Neuroscience: the next great source of competitive advantage

Neuroscience: the next great source of competitive advantage 0

The average worker is interrupted or distracted every three minutes and it takes them fully twenty-three minutes to return to a task after being interrupted. Office workers are overwhelmed by distractions, due mainly to a lack of understanding of how to manage attention. Distractions and the inability to focus negatively affects productivity, engagement, wellbeing and overall performance in organisations. We long to be more effective, but the harder we try, the more tired our brains become. Attention meltdowns are epidemic because workers do not understand what attention is, how to manage it or have access to the best places to support their tasks. In workplaces throughout the world scenarios of near constant distraction have become the norm, to such an extent that often people do not even feel compelled to comment on them and their consequences.

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Workplace Matters Podcast on productivity, professionalism and activity based working with Chris Moriarty

Workplace Matters Podcast on productivity, professionalism and activity based working with Chris Moriarty 0

This week sees the return of the Workplace Matters podcast from 3edges, and season 2 kicks off with a cracker. I am in conversation with the inimitable raconteur Chris Moriarty, Managing Director UK & Ireland at Leesman, and formerly of the British Institute of Facilities Management. Expect soap box moments galore as Chris and Ian discuss Leesman, the Workplace Conversation as a precursor to The Stoddart Review, and the role of professional bodies. Chris also offers myth-busting perspectives on activity-based working, millennials, and of course the infamous workplace P word – productivity – based on Leesman dataset insights. It’s essential listening. Expect season 2 to broaden the perspective beyond the physical aspects of workplaces as we continue to join the dots. Conversations coming soon include Bee Heller from The Pioneers, Perry Timms from PTHR, Dr Kerstin Sailer from Brainybirdz, Jacqui Martin from Design_North and Dr Rob Harris from Ramidus. Subscribe and listen to this and all episodes on Acast or iTunes, on any mobile device.

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Designing space for virtual collaboration in an untethered world

Designing space for virtual collaboration in an untethered world 0

collaboration and technologyWorking with colleagues across different geographies and time zones has become the norm since an increasing number of organisations now integrate and seek collaboration at a global level. Interestingly, according to Cisco, 62 percent of workers now regularly collaborate with people in other countries. These globally integrated enterprises (GIE) aim to draw in the best talent from across the world, delivering maximum innovation and efficiency. The rise of global and distributed teams has been further encouraged by the popularity of remote working, with 71 percent of office workers now choosing greater flexibility to work from various locations instead of travelling to the office everyday . And the trend only looks set to gain pace, with 56 percent of senior leaders in large global companies expecting global teams to increase in the next one to three years.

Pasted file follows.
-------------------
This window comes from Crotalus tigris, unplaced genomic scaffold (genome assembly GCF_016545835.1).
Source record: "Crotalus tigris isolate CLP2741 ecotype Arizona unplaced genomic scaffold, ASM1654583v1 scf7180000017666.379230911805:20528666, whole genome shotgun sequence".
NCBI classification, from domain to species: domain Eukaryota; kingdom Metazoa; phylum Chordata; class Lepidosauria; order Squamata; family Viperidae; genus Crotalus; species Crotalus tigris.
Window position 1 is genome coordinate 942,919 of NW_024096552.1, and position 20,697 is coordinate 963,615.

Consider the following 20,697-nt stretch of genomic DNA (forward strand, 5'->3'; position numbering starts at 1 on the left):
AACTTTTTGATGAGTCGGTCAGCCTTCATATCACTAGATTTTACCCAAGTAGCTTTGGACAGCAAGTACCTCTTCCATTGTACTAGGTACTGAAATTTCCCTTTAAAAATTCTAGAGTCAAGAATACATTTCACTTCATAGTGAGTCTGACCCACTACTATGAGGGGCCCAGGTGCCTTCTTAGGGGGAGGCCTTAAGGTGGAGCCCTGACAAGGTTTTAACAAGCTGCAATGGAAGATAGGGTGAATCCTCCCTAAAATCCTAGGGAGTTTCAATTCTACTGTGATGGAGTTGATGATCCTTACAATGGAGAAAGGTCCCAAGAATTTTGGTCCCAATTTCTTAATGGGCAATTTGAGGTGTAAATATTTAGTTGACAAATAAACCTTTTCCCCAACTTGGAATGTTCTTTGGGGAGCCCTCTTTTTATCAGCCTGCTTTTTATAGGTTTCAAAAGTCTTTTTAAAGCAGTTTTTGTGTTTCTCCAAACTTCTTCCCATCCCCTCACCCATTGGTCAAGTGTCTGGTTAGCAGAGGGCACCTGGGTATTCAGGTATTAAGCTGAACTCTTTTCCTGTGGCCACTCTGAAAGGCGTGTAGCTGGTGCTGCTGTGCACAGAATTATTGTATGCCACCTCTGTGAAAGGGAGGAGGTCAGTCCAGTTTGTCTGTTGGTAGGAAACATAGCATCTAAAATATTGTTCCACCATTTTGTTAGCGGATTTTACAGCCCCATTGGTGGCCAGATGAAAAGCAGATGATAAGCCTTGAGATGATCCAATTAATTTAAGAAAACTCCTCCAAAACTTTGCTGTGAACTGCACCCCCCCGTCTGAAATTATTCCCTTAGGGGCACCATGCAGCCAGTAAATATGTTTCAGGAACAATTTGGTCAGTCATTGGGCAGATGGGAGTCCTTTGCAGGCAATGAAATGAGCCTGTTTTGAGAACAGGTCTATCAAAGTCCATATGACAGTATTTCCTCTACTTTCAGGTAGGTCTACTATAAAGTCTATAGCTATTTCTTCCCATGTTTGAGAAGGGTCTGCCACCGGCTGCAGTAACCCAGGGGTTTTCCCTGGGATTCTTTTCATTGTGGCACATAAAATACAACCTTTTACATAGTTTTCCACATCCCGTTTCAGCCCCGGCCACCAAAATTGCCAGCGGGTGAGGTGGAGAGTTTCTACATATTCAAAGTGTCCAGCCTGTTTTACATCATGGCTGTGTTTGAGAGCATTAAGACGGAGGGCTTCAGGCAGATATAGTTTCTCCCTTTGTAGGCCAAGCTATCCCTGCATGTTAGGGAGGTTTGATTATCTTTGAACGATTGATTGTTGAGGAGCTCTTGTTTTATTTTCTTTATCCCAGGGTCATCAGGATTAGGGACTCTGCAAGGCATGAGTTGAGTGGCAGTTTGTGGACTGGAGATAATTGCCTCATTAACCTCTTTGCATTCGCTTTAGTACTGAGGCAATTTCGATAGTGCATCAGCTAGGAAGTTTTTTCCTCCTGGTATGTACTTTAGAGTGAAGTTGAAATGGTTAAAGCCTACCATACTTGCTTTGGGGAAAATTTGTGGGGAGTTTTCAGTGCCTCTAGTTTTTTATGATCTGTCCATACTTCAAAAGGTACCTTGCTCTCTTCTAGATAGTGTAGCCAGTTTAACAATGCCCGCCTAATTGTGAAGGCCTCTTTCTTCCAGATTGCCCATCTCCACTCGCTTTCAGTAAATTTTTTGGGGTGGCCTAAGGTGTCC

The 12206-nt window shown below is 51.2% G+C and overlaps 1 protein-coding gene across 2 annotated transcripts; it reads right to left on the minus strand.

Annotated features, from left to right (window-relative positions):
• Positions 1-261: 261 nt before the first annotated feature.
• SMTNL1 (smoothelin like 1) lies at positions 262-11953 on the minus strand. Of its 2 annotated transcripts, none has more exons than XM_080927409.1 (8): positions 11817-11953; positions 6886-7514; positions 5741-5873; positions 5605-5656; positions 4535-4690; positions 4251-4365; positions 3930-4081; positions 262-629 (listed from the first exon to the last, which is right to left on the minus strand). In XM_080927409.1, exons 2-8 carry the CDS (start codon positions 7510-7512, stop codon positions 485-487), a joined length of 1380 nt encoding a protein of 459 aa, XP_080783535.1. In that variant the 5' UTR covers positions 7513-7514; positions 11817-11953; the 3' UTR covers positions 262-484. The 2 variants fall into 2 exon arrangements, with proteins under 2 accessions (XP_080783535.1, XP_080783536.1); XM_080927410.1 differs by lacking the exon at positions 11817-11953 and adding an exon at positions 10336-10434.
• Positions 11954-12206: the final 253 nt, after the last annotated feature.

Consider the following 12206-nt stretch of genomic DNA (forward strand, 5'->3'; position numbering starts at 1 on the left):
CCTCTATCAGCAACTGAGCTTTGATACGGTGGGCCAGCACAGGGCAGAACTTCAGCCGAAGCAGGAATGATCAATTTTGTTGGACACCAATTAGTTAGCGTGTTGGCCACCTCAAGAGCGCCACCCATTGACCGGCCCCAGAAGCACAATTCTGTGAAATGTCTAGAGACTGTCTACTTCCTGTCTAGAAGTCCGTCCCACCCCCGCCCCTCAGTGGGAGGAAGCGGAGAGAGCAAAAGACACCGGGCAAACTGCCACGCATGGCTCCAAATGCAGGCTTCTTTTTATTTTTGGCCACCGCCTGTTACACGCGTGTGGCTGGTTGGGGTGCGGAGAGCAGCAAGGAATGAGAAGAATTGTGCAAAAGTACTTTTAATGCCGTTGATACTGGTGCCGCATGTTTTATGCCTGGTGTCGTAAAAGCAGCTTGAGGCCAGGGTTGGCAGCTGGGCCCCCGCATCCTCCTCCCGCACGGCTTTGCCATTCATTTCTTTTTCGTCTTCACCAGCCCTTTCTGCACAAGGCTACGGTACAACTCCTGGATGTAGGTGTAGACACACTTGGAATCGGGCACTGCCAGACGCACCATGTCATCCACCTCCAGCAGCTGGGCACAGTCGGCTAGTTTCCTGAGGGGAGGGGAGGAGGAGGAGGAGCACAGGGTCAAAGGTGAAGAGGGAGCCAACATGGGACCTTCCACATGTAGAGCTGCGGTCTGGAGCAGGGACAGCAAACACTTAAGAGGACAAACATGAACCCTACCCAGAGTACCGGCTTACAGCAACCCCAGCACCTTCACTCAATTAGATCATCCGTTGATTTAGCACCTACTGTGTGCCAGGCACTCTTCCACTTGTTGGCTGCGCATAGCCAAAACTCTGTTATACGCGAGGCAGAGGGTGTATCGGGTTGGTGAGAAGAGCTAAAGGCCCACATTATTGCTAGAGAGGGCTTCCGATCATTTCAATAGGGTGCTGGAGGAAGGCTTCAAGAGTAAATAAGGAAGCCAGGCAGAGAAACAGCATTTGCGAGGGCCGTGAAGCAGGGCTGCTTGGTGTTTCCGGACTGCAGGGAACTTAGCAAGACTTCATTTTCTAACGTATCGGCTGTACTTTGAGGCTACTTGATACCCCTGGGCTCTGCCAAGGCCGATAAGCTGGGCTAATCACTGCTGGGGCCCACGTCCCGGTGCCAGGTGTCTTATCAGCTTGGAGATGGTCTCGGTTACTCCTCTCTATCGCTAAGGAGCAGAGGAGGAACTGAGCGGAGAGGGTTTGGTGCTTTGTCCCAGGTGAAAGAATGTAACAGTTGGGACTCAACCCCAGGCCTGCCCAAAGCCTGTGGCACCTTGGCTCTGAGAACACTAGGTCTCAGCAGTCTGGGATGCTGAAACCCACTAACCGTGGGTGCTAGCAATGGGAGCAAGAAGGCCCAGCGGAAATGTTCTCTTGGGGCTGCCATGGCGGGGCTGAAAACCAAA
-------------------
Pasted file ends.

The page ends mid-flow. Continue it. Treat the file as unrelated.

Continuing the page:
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RSA report sets out nationwide strategy for inclusive growth

RSA report sets out nationwide strategy for inclusive growth 0

The Royal Society for the encouragement of Arts, Manufactures and Commerce (RSA) has published the final report from its Inclusive Growth Commission. The report sets out a series of recommendations which it claims will address the lack of an inclusive approach to the economy. In the context of Brexit, this is one of the underlying drivers of dissatisfaction with the way the UK is run by central and local government, the report claims, and hence a factor in the Brexit vote. Its forward looking proposals include a greater commitment to lifelong learning, a greater focus on place to ensure the UK’s cities and regions get a greater stake in the national economy. As well as the main report, its conclusions and proposals are discussed in a podcast.

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White paper: a new world of learning environments